Tuesday, November 17, 2009

Tuesday's Trees- Sassafras albidum


A native tree to most of the states, the Sassafras albidum is very recognizable. The kids always knew the tree by the three different leaf shapes. This tree has the oval leaf, a tri-lobed leaf and the one the kids recognized immediately, the mitten leaf.




Do you like root beer? The origins of this soda come from the root of this tree. You can smell the root beer flavor by crushing small twigs or roots. Additionally tea can be made from the root. Are you a fan of gumbo? This Cajun dish has an ingredient called filé. Filé comes from the dried, ground leaves of the sassafras tree. Cherokee, Choctaw and Chippewa have many uses for this tree, from tea to spices flavoring their foods. The Spanish explorers brought the tree back to Europe in the 1500's.


Though this tree has a wide range, zones 4- 9, the tree does better in sunnier locations. The Sassafras sprouts from roots and forms groves, crowding out other trees. There is an allopathic feature that keeps the grove clear of other plant material. It is a dioecious tree and the seed production begins on mature (10 years old) trees and it can live up to 150 years. The seeds mature in one year. Flowers appear in early spring and are quite showy.

This member of the Laurel family will grow to a height of 50 feet; it is a fast grower and has softwood. Deer like the twigs in the winter and the drupes/berries are a good food source for birds. The fall color is a glorious range of yellow to orange to reds. The inner bark is cinnamon in color and outer bark has kind of twisted deep ridges. The growth pattern is irregular, twisting a bit and the twigs form a 60 degree angle with main stem.



Floridata has some good history
MOBOT - some nice photos and good information
NC State- quick reference
Virginia Tech- another quick reference
Forestry Department, Silvics manual—in depth information, no photos
University of Florida - easy to read detailed information
USDA Plant Database- good list of additional web links
Ohio State – succinct information
Remember all photos can be clicked on to enlarge. I am continuing to update previous tree posts with photos of fall color.



Next week's tree- Chinese Pistache



21 comments:

  1. Janet, Thanks for posting...this is such useful information about Sassafrass! I did not know they were that hardy! I love that name, I wish I would have thought to name a pet that. :) Everybody in our house loves Root beer with their pizza.

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  2. Janet,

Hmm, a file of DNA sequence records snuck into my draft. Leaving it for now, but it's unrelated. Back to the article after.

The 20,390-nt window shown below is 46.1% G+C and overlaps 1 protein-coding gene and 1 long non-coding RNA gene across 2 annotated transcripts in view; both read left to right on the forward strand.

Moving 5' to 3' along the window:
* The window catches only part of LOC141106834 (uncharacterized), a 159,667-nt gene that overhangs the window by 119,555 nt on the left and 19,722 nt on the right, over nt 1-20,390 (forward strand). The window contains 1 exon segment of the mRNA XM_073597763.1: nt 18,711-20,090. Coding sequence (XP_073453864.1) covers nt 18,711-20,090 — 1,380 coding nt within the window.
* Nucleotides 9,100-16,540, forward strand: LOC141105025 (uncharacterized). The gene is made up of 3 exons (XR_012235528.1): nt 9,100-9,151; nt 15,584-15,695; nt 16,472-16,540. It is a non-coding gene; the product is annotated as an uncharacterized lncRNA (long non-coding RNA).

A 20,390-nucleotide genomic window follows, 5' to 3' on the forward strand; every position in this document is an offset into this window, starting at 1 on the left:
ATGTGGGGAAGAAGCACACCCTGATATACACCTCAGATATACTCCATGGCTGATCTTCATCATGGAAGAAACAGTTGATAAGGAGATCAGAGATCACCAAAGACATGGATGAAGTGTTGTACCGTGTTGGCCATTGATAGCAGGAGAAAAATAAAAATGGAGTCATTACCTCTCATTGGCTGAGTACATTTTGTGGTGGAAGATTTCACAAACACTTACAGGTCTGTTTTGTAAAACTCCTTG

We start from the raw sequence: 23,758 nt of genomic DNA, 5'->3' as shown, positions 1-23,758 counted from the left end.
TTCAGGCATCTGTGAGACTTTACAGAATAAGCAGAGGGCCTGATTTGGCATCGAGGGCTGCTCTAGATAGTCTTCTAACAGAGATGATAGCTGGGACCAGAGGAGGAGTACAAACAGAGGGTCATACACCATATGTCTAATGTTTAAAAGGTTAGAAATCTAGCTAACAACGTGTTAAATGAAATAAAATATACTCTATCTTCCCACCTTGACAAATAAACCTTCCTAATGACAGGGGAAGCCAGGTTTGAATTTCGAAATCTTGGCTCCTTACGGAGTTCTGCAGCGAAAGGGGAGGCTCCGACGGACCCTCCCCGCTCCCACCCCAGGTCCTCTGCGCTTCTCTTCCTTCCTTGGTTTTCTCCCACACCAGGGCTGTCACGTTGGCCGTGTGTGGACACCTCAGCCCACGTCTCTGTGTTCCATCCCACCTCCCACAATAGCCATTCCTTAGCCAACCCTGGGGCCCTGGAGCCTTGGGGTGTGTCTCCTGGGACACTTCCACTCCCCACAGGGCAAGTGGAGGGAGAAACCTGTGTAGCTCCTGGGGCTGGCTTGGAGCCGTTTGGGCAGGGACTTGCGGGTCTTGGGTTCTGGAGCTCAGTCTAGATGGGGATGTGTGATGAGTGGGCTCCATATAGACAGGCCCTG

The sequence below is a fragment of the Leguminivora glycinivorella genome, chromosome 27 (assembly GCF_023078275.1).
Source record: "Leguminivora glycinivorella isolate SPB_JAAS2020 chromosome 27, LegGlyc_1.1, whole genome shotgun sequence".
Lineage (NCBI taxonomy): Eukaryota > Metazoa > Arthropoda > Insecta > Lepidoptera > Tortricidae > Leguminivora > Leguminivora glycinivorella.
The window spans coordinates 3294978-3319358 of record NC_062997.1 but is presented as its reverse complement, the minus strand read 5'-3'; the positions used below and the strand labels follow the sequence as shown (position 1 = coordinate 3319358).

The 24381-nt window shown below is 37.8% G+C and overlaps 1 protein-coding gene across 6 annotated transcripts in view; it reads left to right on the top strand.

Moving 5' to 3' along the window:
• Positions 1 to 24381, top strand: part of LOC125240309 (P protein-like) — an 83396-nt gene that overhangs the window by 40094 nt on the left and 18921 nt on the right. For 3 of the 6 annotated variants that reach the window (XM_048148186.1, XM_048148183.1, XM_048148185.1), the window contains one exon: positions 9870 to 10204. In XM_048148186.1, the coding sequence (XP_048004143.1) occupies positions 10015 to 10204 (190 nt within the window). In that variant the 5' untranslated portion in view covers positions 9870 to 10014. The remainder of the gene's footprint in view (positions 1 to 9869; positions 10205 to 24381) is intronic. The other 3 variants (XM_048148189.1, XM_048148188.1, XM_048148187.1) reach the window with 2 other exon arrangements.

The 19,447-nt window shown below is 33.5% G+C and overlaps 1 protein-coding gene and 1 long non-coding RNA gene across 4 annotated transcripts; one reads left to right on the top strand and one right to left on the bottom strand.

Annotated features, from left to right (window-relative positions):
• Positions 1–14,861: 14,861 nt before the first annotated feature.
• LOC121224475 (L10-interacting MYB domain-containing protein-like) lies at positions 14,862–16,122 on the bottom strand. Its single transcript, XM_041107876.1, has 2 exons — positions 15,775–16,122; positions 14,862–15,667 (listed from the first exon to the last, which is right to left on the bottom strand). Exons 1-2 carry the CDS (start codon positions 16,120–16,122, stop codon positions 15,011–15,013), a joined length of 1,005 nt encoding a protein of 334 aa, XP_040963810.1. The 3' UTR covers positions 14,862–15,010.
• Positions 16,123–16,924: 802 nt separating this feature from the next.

Enjoyed this posting as sassafras is one of my favorite trees.

    The largest sassafras I have ever seen in still growing at the corner of my childhood home in Cincinnati, the diameter of the trunk is 24 inches or more!

    One thing to note for those who like butterfly gardening, sassafras is the host plant for the Spicebush Swallowtail.

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  3. These are such pretty trees. They are quite common here and tend to sprout all over (though not in my yard for some reason). I love root beer and always think of this when I think of sassafras.

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  4. I love to see the sassafras trees turn around my house in the Fall. They are always the most golden yellows.

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  5. Hi Janet,

    What a fascinating tree! I love that it has three different shaped leaves.

    My son, who love root beer, would love one of these trees in our backyard ;0)

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  6. These are great trees, though they don't seem to be long-lived. I love their yellow flowers in the spring.

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  7. They grow up here in Ohio- seen them on hikes around here. This is a wonderful post in your series.

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  8. This was one of the first trees I could identify when I was a child. Did you run across any of the info on its supposed medicinal properties, or its toxicity?

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  9. Hi Janet~~ I think somehow I've missed your Tuesday's Trees series. I'm impressed with your research and your engaging style. Sassafras foliage is very oak-like but much more beneficial, it sounds like. Don't you wonder how the native Americans discovered the benefits of certain plants? Fascinating!

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  10. Hi Rosey, I bet you have some out in your woods somewhere. It is amazing how many tree species I find I have right here that I was unaware of.

    Hi Randy, thanks for the additional information with the butterflies. That one in Cincinnati was a biggie!